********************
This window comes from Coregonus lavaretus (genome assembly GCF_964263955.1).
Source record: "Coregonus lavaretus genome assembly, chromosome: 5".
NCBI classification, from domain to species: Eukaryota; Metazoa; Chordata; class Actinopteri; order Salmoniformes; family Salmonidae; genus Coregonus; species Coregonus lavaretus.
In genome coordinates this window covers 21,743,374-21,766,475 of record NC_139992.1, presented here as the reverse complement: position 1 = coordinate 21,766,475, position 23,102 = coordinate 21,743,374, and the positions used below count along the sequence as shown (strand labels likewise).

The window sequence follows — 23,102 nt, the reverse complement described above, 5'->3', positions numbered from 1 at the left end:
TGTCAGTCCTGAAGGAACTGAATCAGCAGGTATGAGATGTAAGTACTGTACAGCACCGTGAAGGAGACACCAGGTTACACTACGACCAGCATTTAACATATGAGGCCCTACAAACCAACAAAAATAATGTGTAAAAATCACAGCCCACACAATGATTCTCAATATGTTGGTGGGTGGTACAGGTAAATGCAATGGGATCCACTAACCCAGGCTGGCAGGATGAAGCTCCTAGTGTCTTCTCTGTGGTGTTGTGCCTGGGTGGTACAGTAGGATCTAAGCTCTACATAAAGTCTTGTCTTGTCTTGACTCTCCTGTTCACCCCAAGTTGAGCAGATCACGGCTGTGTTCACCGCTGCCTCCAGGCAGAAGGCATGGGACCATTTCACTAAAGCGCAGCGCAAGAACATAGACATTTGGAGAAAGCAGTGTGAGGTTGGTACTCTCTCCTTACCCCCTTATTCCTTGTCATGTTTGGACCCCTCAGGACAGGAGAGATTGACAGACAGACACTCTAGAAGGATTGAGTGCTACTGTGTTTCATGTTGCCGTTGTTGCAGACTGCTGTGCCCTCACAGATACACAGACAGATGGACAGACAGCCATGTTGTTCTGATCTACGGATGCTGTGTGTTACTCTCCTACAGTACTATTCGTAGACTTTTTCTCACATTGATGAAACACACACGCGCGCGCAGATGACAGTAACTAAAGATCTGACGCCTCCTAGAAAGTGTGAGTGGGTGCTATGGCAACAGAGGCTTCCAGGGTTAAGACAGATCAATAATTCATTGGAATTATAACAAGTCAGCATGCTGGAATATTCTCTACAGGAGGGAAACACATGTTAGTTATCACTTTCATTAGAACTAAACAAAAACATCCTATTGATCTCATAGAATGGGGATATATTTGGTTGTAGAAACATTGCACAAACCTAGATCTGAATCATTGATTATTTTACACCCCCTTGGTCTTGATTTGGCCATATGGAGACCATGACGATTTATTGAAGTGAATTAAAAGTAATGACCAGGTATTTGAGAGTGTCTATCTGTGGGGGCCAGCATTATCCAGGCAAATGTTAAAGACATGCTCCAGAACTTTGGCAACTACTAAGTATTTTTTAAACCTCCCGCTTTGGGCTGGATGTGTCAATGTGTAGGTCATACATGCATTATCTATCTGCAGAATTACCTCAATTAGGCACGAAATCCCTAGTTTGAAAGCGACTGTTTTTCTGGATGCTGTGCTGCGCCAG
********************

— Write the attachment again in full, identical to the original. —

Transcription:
This window comes from Coregonus lavaretus (genome assembly GCF_964263955.1).
Source record: "Coregonus lavaretus genome assembly, chromosome: 5".
NCBI classification, from domain to species: Eukaryota; Metazoa; Chordata; class Actinopteri; order Salmoniformes; family Salmonidae; genus Coregonus; species Coregonus lavaretus.
In genome coordinates this window covers 21,743,374-21,766,475 of record NC_139992.1, presented here as the reverse complement: position 1 = coordinate 21,766,475, position 23,102 = coordinate 21,743,374, and the positions used below count along the sequence as shown (strand labels likewise).

The window sequence follows — 23,102 nt, the reverse complement described above, 5'->3', positions numbered from 1 at the left end:
TGTCAGTCCTGAAGGAACTGAATCAGCAGGTATGAGATGTAAGTACTGTACAGCACCGTGAAGGAGACACCAGGTTACACTACGACCAGCATTTAACATATGAGGCCCTACAAACCAACAAAAATAATGTGTAAAAATCACAGCCCACACAATGATTCTCAATATGTTGGTGGGTGGTACAGGTAAATGCAATGGGATCCACTAACCCAGGCTGGCAGGATGAAGCTCCTAGTGTCTTCTCTGTGGTGTTGTGCCTGGGTGGTACAGTAGGATCTAAGCTCTACATAAAGTCTTGTCTTGTCTTGACTCTCCTGTTCACCCCAAGTTGAGCAGATCACGGCTGTGTTCACCGCTGCCTCCAGGCAGAAGGCATGGGACCATTTCACTAAAGCGCAGCGCAAGAACATAGACATTTGGAGAAAGCAGTGTGAGGTTGGTACTCTCTCCTTACCCCCTTATTCCTTGTCATGTTTGGACCCCTCAGGACAGGAGAGATTGACAGACAGACACTCTAGAAGGATTGAGTGCTACTGTGTTTCATGTTGCCGTTGTTGCAGACTGCTGTGCCCTCACAGATACACAGACAGATGGACAGACAGCCATGTTGTTCTGATCTACGGATGCTGTGTGTTACTCTCCTACAGTACTATTCGTAGACTTTTTCTCACATTGATGAAACACACACGCGCGCGCAGATGACAGTAACTAAAGATCTGACGCCTCCTAGAAAGTGTGAGTGGGTGCTATGGCAACAGAGGCTTCCAGGGTTAAGACAGATCAATAATTCATTGGAATTATAACAAGTCAGCATGCTGGAATATTCTCTACAGGAGGGAAACACATGTTAGTTATCACTTTCATTAGAACTAAACAAAAACATCCTATTGATCTCATAGAATGGGGATATATTTGGTTGTAGAAACATTGCACAAACCTAGATCTGAATCATTGATTATTTTACACCCCCTTGGTCTTGATTTGGCCATATGGAGACCATGACGATTTATTGAAGTGAATTAAAAGTAATGACCAGGTATTTGAGAGTGTCTATCTGTGGGGGCCAGCATTATCCAGGCAAATGTTAAAGACATGCTCCAGAACTTTGGCAACTACTAAGTATTTTTTAAACCTCCCGCTTTGGGCTGGATGTGTCAATGTGTAGGTCATACATGCATTATCTATCTGCAGAATTACCTCAATTAGGCACGAAATCCCTAGTTTGAAAGCGACTGTTTTTCTGGATGCTGTGCTGCGCCAG